YORK — The York County Council will cast votes Monday on a plan to restrict tethering countywide a rule endorsed by animal control officials as a way to reduce the threat aggressive dogs pose to county residents when they break their chains and run loose.
The council also will take another look at a plan to restrict what colors property owners in the Lake Wylie area can paint buildings, a plan the council passed in name only in early September, citing numerous concerns.
The tethering restrictions are the latest edition in ongoing efforts to revamp the countys animal laws, which are lacking in several ways, county leaders say.
Adding new regulations on pet owners hasnt been a popular idea among council members. But at a debate Thursday, council Chairman Britt Blackwell lauded the plan as great and said he hopes the council gets on board.
Councilman David Bowman said Friday that hes fully committed to it. Without fully committing, Chad Williams said hes open to the idea because its clear that animal control officers need more enforcement tools, he said.
Under the plan, while pet owners are away, tethering could no longer be the primary means of restraining a dog.
The dog would have to be kept in a secure enclosure or restrained on a trolley line running between two fixed points. The animal would be connected to the trolley line and would be free to move up and down and across the line.
The proposal doesnt call for an all-out ban on tethering.
The practice would still be allowed if the owner is present and has the dog under direct supervision. The tether would have to be at least 10 feet in length, swivel at both ends and give the animal 360-degree access around the fixed point.
A pet owner also could continue tethering if the dog is restrained by other means, such as a fence.
The changes include several updates endorsed by county leaders and animal control employees, including expanding their jurisdiction to cover all animals not just dogs and cats and clarifying definitions of adequate shelter, dangerous animals and other terms.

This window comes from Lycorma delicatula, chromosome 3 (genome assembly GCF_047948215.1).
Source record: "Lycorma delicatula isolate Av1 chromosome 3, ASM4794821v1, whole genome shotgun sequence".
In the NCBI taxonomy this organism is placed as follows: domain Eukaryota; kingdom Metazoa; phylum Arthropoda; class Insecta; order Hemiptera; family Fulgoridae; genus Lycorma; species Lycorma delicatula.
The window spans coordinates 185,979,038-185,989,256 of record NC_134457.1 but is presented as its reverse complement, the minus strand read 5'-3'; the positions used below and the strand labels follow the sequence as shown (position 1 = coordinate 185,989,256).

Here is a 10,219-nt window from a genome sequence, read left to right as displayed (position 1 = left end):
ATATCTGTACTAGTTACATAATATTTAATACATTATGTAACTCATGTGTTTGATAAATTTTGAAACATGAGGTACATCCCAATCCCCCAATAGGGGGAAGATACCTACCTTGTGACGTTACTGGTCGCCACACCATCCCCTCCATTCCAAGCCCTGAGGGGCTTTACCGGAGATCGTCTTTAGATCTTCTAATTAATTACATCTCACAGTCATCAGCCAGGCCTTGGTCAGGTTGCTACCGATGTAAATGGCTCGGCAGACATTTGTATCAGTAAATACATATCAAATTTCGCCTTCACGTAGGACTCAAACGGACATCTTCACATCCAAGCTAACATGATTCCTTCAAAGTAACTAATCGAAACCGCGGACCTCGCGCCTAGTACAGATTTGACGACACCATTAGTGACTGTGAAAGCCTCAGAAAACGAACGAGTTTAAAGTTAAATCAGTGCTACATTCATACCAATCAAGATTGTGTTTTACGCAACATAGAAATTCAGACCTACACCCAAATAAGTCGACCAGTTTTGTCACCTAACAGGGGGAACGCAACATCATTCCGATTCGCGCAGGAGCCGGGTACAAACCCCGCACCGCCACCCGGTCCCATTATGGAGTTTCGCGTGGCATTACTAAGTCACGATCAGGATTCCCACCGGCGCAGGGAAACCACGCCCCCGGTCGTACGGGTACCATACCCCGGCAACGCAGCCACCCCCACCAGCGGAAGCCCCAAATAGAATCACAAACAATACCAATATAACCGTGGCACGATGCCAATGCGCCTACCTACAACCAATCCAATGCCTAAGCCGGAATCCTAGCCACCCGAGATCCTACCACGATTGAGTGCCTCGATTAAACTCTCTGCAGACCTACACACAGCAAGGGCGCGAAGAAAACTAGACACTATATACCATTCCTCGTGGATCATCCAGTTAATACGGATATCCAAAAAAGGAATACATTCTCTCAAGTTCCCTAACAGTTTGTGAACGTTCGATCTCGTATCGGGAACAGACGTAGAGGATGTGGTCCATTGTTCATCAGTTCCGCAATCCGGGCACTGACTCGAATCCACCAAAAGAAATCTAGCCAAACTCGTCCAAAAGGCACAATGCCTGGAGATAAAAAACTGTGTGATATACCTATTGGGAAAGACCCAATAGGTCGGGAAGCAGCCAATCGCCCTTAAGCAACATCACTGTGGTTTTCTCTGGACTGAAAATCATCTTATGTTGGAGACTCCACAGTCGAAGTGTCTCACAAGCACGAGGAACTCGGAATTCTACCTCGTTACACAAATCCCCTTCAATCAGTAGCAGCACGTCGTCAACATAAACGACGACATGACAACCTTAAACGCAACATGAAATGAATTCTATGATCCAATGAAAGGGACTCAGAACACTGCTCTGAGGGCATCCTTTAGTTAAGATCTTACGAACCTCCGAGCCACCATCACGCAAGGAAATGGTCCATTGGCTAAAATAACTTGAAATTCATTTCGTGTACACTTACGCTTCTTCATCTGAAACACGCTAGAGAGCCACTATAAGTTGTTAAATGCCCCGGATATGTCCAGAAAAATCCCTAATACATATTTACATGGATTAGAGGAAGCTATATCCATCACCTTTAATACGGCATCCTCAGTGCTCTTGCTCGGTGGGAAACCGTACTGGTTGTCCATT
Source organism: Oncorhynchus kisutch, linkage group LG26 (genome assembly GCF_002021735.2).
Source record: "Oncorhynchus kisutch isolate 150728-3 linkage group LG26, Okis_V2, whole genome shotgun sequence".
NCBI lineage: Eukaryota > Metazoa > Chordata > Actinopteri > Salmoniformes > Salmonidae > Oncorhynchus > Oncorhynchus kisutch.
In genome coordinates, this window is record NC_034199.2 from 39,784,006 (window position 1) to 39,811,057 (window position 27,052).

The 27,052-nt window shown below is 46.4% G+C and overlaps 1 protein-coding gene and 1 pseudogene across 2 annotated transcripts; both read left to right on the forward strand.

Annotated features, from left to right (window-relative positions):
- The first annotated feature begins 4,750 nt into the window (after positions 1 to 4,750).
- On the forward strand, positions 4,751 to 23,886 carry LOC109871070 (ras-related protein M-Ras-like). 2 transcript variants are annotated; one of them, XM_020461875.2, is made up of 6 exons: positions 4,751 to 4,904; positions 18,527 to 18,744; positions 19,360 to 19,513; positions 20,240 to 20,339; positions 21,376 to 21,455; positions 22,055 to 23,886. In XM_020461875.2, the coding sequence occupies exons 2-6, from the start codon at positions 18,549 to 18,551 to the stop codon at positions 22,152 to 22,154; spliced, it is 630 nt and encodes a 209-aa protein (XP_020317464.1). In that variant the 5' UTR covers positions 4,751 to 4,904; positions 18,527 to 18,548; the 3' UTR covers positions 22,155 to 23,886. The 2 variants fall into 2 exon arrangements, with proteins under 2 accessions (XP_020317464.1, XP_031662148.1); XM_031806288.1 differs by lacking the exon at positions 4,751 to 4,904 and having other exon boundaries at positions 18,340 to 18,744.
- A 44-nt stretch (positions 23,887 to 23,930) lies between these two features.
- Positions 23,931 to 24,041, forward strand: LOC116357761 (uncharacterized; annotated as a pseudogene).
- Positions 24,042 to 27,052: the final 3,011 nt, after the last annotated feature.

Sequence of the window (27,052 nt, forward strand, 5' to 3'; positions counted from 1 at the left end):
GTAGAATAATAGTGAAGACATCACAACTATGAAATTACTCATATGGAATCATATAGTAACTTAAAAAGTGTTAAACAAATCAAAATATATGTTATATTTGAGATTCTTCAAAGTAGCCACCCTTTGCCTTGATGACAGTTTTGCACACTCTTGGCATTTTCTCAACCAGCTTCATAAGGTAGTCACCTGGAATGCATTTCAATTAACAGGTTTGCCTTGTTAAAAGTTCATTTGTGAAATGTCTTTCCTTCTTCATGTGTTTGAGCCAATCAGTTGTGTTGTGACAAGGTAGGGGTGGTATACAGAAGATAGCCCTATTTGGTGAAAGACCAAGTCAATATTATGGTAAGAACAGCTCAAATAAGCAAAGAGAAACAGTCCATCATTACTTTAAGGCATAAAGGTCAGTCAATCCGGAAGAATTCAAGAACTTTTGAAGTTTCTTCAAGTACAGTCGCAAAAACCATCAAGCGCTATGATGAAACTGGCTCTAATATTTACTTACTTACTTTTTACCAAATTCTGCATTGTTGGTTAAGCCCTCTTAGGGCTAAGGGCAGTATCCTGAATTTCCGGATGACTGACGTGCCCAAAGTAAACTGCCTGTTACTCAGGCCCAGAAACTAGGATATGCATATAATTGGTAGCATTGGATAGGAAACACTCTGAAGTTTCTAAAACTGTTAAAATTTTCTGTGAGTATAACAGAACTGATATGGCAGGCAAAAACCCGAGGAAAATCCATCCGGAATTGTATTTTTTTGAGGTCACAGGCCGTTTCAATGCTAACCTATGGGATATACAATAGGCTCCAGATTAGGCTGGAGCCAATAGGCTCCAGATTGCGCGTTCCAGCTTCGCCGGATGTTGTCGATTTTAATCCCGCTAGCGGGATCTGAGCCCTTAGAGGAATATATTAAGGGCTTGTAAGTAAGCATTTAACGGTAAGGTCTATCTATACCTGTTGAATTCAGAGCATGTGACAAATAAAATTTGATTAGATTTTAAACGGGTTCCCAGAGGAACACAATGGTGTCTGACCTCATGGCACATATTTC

If adopted, the new rules will give county animal control officers the ability to enforce some state laws without calling the sheriffs office.
Earlier revisions, which were aimed at cracking down on puppy mills, fighting rings and dog attacks by imposing new regulations on pet owners, have hit roadblocks, with opponents wondering whether the plans would pose more of a hassle to law-abiding pet owners than good to the community.
The council will consider giving the second of three approvals needed to implement the changes. A public hearing would be scheduled for a later date.
Lake Wylie building code
A proposal to restrict color schemes and design aesthetics for nonresidential buildings in Lake Wylie also will get a second look Monday.
The changes are aimed at creating a seamless look through design standards and restricting the colors on nonresidential buildings, prohibiting bright primary and secondary, neon, and psychedelic colors.
The proposal also requests that existing property owners to comply if the changes are adopted.
York County Planning and Development Director Dave Pettine said such changes would be new to the county. These types of laws are usually seen in historic districts or along scenic byways, not along these types of corridors, he said.
Questions remain about how the changes would be carried out such as how appropriate colors would be defined or whether such changes would require someone to get a permit to paint a building, he said.
The proposal came about after a county staff meeting was held to discuss the areas future growth. Neighbors complained about the Auto Money Title Loans, which opened recently on Charlotte Highway/U.S. 21. The business moved into an existing space and painted the building bright yellow and the roof shingles and shutters green.
The owner of the business did not return a request for comment Friday.
Councilman Bruce Henderson asked county planning officials to look into the changes.
The council has expressed hesitation about enacting new regulations on businesses. Those who gave initial approval said they wanted to hear public input.
On Monday, the council will consider giving the second of three nods needed to enact the changes. A public hearing would be scheduled for a later date before any changes take effect.
Jamie Self 803-329-4062